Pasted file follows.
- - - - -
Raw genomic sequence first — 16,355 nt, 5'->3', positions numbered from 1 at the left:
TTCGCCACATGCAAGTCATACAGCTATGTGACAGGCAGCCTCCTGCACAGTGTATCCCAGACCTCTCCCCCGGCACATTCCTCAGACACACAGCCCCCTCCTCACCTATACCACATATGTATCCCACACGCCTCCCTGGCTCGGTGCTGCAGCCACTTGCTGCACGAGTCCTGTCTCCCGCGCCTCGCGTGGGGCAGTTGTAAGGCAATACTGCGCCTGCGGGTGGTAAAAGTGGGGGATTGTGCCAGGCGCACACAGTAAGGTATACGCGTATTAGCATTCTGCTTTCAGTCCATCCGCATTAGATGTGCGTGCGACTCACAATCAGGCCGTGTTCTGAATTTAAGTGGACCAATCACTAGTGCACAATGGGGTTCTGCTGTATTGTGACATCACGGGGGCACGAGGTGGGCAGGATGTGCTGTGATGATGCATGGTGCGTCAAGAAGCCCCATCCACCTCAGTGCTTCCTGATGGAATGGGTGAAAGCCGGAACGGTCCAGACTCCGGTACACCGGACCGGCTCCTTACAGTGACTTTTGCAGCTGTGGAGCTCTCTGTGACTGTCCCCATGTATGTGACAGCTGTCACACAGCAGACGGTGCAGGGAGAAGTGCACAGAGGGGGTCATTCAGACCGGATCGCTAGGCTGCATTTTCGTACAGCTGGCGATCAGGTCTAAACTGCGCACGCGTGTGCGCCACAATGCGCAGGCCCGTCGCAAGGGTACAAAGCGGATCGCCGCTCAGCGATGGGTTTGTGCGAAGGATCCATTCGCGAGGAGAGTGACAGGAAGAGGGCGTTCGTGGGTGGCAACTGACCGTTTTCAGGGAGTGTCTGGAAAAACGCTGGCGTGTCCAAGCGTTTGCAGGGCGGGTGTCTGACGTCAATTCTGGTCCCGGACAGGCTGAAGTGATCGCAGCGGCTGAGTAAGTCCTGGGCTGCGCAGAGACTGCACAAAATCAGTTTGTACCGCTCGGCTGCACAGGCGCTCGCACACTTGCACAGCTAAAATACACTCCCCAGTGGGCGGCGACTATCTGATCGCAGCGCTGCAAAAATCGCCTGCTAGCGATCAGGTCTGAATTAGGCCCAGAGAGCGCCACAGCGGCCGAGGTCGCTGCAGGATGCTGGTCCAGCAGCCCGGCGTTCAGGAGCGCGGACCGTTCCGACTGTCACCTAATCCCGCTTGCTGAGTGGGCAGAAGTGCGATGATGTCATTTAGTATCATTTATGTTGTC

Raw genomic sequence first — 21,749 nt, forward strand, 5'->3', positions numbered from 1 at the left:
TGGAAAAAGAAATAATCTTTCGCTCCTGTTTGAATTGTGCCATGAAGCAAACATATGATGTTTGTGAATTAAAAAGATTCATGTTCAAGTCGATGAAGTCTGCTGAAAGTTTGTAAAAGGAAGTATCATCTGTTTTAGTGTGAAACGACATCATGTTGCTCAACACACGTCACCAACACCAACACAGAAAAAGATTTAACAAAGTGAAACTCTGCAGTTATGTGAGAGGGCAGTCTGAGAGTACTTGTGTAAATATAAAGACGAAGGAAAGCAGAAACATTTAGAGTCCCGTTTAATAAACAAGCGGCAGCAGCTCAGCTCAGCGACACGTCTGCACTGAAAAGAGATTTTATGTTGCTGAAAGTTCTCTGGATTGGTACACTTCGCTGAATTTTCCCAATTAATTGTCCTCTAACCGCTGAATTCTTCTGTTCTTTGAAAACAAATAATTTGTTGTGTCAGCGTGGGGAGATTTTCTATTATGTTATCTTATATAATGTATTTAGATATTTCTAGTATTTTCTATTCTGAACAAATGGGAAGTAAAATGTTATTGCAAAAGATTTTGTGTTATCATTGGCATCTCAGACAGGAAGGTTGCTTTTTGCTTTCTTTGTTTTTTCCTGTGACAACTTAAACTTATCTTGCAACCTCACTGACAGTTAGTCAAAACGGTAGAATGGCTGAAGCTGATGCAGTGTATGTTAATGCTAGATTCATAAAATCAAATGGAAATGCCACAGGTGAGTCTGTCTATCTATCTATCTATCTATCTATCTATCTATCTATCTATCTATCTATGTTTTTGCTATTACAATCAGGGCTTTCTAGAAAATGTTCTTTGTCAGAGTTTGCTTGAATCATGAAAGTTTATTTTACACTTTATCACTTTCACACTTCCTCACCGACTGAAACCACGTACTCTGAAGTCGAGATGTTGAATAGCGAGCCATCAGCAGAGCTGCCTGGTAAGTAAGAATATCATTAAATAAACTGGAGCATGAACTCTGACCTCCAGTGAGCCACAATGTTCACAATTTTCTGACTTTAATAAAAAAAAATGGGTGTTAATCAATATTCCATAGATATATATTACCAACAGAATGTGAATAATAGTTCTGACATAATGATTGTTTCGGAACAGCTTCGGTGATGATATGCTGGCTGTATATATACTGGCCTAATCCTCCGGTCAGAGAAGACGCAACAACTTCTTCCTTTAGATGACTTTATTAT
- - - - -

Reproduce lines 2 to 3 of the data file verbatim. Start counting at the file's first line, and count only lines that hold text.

TTCGCCACATGCAAGTCATACAGCTATGTGACAGGCAGCCTCCTGCACAGTGTATCCCAGACCTCTCCCCCGGCACATTCCTCAGACACACAGCCCCCTCCTCACCTATACCACATATGTATCCCACACGCCTCCCTGGCTCGGTGCTGCAGCCACTTGCTGCACGAGTCCTGTCTCCCGCGCCTCGCGTGGGGCAGTTGTAAGGCAATACTGCGCCTGCGGGTGGTAAAAGTGGGGGATTGTGCCAGGCGCACACAGTAAGGTATACGCGTATTAGCATTCTGCTTTCAGTCCATCCGCATTAGATGTGCGTGCGACTCACAATCAGGCCGTGTTCTGAATTTAAGTGGACCAATCACTAGTGCACAATGGGGTTCTGCTGTATTGTGACATCACGGGGGCACGAGGTGGGCAGGATGTGCTGTGATGATGCATGGTGCGTCAAGAAGCCCCATCCACCTCAGTGCTTCCTGATGGAATGGGTGAAAGCCGGAACGGTCCAGACTCCGGTACACCGGACCGGCTCCTTACAGTGACTTTTGCAGCTGTGGAGCTCTCTGTGACTGTCCCCATGTATGTGACAGCTGTCACACAGCAGACGGTGCAGGGAGAAGTGCACAGAGGGGGTCATTCAGACCGGATCGCTAGGCTGCATTTTCGTACAGCTGGCGATCAGGTCTAAACTGCGCACGCGTGTGCGCCACAATGCGCAGGCCCGTCGCAAGGGTACAAAGCGGATCGCCGCTCAGCGATGGGTTTGTGCGAAGGATCCATTCGCGAGGAGAGTGACAGGAAGAGGGCGTTCGTGGGTGGCAACTGACCGTTTTCAGGGAGTGTCTGGAAAAACGCTGGCGTGTCCAAGCGTTTGCAGGGCGGGTGTCTGACGTCAATTCTGGTCCCGGACAGGCTGAAGTGATCGCAGCGGCTGAGTAAGTCCTGGGCTGCGCAGAGACTGCACAAAATCAGTTTGTACCGCTCGGCTGCACAGGCGCTCGCACACTTGCACAGCTAAAATACACTCCCCAGTGGGCGGCGACTATCTGATCGCAGCGCTGCAAAAATCGCCTGCTAGCGATCAGGTCTGAATTAGGCCCAGAGAGCGCCACAGCGGCCGAGGTCGCTGCAGGATGCTGGTCCAGCAGCCCGGCGTTCAGGAGCGCGGACCGTTCCGACTGTCACCTAATCCCGCTTGCTGAGTGGGCAGAAGTGCGATGATGTCATTTAGTATCATTTATGTTGTC

Raw genomic sequence first — 21,749 nt, forward strand, 5'->3', positions numbered from 1 at the left: